First of all, there is a draft lottery that prevents the worst team in the league from getting the first overall pick automatically. The Sabres lost that lottery and used the second overall pick in the 2014 draft to get Samson Reinhart. Remember Reinhart? Many clueless fans were so happy to get Reinhart and now no one even talks about him.

Secondly, Connor McDavid has not played a minute in the NHL and there is no way of knowing how good he will be until he gets here. No, there is no such thing as a “guaranteed” superstar in the NHL. McDavid will have to prove himself like everyone else, no matter who he plays for.

Thirdly, thanks to some excellent maneuvering by general manager Tim Murray, the Buffalo Sabres have three first round picks in the 2015 draft. The worst case scenario is that the Sabres could trade all three of those picks to whoever gets the first overall pick and then grab McDavid. But I seriously doubt that Tim Murray is that stupid.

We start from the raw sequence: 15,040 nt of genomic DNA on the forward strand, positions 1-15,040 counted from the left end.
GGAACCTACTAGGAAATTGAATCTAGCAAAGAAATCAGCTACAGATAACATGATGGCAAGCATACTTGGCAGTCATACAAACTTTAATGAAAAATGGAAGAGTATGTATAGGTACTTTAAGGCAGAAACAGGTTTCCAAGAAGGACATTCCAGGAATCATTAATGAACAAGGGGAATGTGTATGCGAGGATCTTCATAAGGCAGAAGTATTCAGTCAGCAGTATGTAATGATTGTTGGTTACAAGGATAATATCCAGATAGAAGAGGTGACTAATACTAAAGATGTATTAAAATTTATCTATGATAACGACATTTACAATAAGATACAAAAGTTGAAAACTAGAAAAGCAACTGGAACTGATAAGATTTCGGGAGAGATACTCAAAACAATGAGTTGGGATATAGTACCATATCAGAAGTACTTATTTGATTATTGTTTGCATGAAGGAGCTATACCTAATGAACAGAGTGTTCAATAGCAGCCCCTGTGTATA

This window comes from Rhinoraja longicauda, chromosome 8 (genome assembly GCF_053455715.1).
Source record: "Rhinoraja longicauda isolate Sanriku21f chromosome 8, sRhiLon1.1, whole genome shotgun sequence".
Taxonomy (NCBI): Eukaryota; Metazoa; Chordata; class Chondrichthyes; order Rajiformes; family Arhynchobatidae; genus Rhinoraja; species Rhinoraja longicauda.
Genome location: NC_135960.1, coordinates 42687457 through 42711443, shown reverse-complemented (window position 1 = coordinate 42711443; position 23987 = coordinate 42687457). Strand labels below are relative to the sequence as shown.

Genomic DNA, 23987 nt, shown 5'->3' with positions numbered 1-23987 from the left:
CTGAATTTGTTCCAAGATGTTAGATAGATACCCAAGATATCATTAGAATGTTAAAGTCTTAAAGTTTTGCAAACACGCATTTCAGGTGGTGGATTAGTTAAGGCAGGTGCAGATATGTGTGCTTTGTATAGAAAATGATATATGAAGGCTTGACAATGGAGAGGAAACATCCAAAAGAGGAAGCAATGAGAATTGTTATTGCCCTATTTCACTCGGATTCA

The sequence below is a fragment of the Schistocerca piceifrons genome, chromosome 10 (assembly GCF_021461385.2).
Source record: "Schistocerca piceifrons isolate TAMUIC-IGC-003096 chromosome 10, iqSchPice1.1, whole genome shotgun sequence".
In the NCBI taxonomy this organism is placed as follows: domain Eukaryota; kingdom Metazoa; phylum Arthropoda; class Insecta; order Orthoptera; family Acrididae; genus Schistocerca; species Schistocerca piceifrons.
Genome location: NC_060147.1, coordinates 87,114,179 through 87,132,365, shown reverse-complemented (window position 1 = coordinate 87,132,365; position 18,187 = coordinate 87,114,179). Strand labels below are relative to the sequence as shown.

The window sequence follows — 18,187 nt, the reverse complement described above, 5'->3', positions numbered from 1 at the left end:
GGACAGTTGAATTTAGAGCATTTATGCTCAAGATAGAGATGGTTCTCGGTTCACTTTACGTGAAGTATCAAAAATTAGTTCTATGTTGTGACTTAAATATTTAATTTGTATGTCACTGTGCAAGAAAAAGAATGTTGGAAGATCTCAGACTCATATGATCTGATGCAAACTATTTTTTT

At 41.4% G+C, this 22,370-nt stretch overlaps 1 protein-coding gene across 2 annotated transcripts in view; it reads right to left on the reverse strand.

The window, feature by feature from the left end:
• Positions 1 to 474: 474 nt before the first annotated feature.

If you are a “fan” who wants your team to lose so that your team has a 20 percent chance at getting an unproven kid who may or may not become the cornerstone of your franchise, then you are just another disillusioned meathead. A championship team is built with rookies and veterans. Tim Murray is trying to put together a dynasty and you don’t do that by gambling everything on one, unproven player.

This is my take on the idea of tanking the 2014-15 season. If Tim Murray and Terry Pegula can actually convince people like Brian Gionta, Ted Nolan, Bryan Trottier, Tyler Ennis and Chris Stewart to lay down and throw away an entire season on someone who has never played in the NHL, then I would get behind the idea. But I seriously doubt that those intense professionals, who base everything they do on winning, will accommodate such a ridiculous request.